View of a beach in the bay with a humpback whale in the foreground
|Ocean/sea sources||Indian Ocean|
|Basin countries||South Africa|
Sodwana Bay is a bay in South Africa on the KwaZulu Natal north coast, between St. Lucia and Lake Sibhayi. It is in the Sodwana Bay National Park, and the Maputaland Marine Reserve, and is a popular recreational diving destination. The term is commonly used to refer to both the marine reserve and the terrestrial park, as well as the geographical bay.
Sodwana Bay National Park is a narrow strip of forested sand dunes located along the east coast. Proclaimed a national park in the 1950s, it is frequented by anglers and divers. Sodwana is situated in the Maputaland Marine Protected Area and is the only recreational scuba diving area along the Greater St Lucia Wetlands Park (now renamed to iSimangaliso) coastline. Classified as one of the top dive sites in the world, the park is visited by some 35 000 scuba divers per year. The bay is near the southern end of the tropical western Indo-Pacific marine ecoregion, and reef-building corals are present. The 50 km reef complex is the habitat of a wide diversity of resident and migratory species. Several submarine canyons cut into the edge of the continental shelf, which is very close to the shoreline. It was in one of these that on 27 November 2000 that a resident population of coelacanths was discovered.
Sailfish, king mackerel, kingfish and other pelagic species of game fish migrate south down the east coast of Africa and since the activities of sea pirates off the coast of north east Africa healthy populations of pelagic game fish again reach all the way south off the coast of South Africa which has re-established Sodwana as a sport fishing destination for pelagic species. The marine protected area is known for endangered marine megafauna including whale sharks, great white sharks, zambezi sharks, hammerhead sharks, blacktip sharks, manta rays, orange-spotted groupers, potato cod, critically endangered leatherback turtles, loggerhead sea turtles, and coelacanths. The discovery of Coelacanths made the region world-famous. In the March 2011 issue of National Geographic, a short article titled Ancient Swimmers appeared, discussing the discovery of coelacanths in the depths of Sodwana Bay and the surrounding area. A small section of the written article explains that:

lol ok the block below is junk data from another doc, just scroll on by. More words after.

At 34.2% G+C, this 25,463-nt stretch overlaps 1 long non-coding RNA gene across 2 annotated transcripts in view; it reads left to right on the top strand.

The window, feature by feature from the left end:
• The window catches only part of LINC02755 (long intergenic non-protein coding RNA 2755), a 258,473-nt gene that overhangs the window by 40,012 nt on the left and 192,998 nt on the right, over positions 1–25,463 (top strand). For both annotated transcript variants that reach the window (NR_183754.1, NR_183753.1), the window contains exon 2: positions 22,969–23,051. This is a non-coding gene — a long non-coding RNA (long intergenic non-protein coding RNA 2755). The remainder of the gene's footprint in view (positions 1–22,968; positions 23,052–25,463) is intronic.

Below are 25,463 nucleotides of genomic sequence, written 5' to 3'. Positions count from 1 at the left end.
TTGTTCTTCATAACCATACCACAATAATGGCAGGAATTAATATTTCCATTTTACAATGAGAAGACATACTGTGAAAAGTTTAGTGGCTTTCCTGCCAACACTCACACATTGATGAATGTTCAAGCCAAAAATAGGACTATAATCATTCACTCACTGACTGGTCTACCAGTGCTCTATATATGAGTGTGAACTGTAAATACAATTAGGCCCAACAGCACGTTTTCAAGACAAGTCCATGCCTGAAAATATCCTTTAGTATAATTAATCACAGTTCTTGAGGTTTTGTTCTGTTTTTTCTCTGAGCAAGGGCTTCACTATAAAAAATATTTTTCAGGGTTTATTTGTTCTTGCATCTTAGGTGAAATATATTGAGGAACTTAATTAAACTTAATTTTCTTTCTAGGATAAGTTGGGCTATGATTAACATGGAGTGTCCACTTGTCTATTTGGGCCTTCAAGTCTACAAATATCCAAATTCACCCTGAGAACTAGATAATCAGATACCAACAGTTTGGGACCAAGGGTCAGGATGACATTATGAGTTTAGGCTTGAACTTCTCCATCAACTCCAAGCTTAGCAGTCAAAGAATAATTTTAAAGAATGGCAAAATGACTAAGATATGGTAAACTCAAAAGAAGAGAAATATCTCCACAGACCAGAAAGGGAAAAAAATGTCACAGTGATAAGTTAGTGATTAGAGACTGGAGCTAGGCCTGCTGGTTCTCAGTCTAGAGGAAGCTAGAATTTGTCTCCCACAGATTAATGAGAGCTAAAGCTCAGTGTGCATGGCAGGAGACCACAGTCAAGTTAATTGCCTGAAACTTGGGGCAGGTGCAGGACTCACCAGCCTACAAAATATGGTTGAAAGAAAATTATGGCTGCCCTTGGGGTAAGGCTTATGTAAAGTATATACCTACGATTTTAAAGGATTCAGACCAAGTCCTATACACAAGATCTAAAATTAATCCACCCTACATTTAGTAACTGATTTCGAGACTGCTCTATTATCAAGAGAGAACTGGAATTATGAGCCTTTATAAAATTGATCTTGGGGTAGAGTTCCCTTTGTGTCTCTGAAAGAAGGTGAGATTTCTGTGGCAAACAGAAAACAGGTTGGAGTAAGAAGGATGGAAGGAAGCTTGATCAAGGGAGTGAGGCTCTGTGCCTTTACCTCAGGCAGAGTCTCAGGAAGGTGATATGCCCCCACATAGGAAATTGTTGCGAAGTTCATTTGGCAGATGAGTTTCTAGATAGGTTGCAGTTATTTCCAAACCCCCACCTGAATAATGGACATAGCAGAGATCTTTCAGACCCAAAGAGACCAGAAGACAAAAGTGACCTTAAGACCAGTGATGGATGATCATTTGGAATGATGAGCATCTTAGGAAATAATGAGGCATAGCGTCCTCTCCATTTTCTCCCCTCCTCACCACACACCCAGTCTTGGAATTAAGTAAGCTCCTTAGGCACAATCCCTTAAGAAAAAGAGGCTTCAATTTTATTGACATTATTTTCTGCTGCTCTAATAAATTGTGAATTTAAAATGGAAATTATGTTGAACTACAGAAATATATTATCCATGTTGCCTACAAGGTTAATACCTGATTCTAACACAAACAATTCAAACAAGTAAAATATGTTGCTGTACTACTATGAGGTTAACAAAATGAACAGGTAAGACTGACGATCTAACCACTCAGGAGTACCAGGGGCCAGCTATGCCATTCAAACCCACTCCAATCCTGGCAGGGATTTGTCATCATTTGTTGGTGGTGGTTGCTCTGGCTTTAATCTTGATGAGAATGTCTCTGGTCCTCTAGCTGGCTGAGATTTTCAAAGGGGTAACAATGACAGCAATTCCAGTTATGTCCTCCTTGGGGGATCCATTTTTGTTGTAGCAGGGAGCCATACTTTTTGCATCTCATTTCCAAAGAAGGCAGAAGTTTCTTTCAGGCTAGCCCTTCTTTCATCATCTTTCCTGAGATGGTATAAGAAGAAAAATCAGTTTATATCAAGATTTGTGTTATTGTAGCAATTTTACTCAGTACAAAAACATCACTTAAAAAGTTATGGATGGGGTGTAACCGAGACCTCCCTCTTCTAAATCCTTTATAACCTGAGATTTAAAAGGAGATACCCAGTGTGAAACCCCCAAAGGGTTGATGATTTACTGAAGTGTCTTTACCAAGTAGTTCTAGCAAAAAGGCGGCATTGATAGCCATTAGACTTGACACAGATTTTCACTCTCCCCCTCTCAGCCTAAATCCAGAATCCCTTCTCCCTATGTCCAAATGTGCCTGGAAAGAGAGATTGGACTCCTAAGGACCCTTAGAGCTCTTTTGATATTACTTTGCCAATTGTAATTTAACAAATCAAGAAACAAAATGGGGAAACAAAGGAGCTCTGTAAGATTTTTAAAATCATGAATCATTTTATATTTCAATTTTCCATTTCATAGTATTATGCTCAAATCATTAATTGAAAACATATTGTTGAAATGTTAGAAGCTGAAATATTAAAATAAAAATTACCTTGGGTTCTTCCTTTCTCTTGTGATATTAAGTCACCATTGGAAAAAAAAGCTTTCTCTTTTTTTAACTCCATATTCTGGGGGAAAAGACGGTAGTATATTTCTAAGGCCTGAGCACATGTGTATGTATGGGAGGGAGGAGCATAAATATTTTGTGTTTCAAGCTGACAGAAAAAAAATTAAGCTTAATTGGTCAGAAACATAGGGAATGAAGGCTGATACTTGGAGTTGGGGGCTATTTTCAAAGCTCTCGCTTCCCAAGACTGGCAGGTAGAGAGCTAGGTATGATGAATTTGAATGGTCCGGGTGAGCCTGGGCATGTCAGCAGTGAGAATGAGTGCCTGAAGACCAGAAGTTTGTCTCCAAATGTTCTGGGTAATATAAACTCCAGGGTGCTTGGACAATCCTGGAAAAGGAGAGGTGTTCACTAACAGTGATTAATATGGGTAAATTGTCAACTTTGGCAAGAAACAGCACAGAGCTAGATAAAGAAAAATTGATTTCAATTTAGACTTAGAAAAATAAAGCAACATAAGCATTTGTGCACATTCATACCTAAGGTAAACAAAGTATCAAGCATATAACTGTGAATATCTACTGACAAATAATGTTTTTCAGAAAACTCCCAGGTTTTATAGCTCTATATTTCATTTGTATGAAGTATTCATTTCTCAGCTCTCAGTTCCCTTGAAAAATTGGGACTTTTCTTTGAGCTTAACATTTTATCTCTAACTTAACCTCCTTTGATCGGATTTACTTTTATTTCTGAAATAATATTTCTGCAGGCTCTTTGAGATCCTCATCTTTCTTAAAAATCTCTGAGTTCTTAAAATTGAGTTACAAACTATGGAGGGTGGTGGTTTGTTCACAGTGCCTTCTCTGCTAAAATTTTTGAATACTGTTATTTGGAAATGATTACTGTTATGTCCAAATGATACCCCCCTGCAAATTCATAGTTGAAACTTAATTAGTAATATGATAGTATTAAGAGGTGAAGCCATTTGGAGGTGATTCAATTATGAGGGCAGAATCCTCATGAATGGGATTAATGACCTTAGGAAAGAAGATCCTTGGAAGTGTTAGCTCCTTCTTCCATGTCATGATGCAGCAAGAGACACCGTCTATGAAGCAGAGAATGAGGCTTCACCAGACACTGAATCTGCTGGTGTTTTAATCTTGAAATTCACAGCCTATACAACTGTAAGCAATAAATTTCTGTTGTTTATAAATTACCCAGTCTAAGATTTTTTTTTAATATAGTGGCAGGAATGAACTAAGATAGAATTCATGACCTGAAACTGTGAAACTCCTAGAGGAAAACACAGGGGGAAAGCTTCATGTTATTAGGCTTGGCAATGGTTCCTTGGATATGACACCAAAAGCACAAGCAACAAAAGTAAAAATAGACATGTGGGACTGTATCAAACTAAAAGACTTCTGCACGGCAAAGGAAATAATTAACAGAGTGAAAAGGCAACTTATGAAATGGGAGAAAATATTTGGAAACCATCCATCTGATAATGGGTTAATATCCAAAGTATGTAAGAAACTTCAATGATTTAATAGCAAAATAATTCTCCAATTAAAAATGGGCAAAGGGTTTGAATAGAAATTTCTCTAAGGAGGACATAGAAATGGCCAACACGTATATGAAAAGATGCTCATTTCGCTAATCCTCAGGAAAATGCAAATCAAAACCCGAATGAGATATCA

"Since this chance sighting, Latimeria chalumnae have been found in several pockets in and around the Indian Ocean. No one knows how many there are - maybe as few as 1,000 or as many as 10, 000. Because of the depth of their habitat, they have mainly been photographed by submersibles and remotely operated vehicles. Divers first documented the fish [in Sodwana Bay] in 2000; in January and February 2010, a specially trained team dived to take pictures of [another] small colony in Sodwana Bay, South Africa."
Whale watching targeting migratory or resident cetaceans is a local tourist industry. Bottlenose dolphins live in the vicinity and have been observed to swim with whale sharks. Humpback whales migrate through the bay during winter to spring seasons while southern right whales and other species are less common. Orcas may also visit the bay waters.
The local economy is based on tourism.
Tourism in this area is based on recreational scuba diving, gamefishing and game park tours
Game park tourism
- Water Based Activities at Sodwana Bay National Park
- Siyabona Africa Travel. Sodwana Bay National Park, KwaZulu Natal, South Africa. Retrieved on December 18. 2014
- Venter P.. Timm P.. Gunn G.. Roux L.E.. Serfontein C.. SmithP.. Smith E.. Bensch m.. Harding D.. Heemstra P.. 1992. Discovery of a viable population of Coelacanths (Latimeria Chalumnae Smith, 1939) at Sodwana Bay, South Africa Archived 2014-12-18 at the Wayback Machine. The Science in Africa. Retrieved on December 18. 2014
- Sodwana Bay Lodge. Whale watching Archived 2014-12-18 at the Wayback Machine. Retrieved on December 18. 2014